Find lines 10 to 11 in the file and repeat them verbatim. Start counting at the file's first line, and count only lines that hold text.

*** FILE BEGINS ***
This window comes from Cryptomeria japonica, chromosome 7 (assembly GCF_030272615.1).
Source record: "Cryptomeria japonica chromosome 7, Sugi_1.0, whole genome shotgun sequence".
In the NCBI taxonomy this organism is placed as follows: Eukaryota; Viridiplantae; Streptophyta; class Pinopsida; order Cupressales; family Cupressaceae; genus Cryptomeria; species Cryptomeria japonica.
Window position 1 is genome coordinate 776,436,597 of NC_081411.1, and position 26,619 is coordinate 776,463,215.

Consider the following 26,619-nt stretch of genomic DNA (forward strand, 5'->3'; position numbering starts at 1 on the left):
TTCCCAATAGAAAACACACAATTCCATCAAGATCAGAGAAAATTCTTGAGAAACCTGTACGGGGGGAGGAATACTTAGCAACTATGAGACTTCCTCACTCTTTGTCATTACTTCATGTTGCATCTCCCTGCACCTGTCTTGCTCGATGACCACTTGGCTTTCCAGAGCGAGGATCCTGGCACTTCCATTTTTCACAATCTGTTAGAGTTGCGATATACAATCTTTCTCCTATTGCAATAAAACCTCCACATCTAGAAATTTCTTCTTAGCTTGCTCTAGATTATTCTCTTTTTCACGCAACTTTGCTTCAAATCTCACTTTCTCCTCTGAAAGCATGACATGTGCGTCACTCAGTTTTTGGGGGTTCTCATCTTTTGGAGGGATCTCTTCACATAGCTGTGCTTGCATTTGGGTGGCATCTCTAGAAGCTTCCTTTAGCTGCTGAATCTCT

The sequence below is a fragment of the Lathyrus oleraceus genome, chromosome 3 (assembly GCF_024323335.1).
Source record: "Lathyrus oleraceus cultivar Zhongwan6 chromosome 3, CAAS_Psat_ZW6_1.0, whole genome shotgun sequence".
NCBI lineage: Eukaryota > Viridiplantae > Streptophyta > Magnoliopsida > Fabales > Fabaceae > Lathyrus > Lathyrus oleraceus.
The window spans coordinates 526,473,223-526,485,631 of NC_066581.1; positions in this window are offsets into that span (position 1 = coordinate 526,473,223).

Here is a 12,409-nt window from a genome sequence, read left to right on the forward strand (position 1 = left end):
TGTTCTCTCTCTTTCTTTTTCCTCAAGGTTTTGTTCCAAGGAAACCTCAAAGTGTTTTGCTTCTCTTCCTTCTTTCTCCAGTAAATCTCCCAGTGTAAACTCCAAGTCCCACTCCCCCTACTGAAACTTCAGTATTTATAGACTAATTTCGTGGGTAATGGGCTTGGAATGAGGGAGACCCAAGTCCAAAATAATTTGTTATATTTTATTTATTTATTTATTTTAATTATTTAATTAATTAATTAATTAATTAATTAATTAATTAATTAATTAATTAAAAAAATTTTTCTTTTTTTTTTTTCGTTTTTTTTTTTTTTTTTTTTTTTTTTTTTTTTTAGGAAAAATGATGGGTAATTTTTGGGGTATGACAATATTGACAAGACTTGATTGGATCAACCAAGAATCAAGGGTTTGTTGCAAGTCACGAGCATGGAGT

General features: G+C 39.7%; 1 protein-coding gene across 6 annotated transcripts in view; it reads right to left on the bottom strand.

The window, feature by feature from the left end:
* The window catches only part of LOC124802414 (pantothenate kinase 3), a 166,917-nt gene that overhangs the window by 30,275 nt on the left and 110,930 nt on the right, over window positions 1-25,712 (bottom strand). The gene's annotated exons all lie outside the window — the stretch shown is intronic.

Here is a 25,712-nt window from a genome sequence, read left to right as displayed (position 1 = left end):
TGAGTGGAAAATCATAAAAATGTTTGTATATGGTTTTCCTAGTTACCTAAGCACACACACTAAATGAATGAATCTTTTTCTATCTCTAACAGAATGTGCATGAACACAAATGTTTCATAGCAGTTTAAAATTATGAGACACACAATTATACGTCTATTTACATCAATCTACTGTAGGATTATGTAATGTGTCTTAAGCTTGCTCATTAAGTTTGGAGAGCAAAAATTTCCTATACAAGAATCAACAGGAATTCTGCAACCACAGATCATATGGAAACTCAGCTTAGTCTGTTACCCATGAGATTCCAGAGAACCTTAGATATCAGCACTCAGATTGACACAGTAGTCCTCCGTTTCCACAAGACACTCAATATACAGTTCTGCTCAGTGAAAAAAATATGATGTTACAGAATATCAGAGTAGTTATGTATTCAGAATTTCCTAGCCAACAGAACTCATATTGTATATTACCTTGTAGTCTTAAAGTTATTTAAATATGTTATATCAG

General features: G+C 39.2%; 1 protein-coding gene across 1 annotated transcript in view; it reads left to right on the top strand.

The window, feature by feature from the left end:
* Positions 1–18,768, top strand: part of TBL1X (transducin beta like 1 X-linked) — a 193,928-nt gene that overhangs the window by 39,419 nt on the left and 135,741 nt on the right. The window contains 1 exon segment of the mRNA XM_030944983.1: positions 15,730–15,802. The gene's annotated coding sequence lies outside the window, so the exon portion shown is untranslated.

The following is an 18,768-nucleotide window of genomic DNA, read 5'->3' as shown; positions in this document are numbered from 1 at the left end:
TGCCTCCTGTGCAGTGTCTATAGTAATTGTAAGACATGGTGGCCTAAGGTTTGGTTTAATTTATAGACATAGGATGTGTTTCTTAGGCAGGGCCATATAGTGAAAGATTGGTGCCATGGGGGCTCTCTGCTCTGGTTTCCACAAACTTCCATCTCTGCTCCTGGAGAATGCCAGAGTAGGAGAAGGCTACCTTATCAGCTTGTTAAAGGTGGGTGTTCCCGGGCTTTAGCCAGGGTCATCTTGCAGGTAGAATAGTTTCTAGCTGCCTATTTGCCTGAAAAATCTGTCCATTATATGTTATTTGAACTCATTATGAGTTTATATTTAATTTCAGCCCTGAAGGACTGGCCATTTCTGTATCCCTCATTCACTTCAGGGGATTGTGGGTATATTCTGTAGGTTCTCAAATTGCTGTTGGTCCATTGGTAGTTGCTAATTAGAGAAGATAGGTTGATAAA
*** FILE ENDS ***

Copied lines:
The window spans coordinates 526,473,223-526,485,631 of NC_066581.1; positions in this window are offsets into that span (position 1 = coordinate 526,473,223).

Here is a 12,409-nt window from a genome sequence, read left to right on the forward strand (position 1 = left end):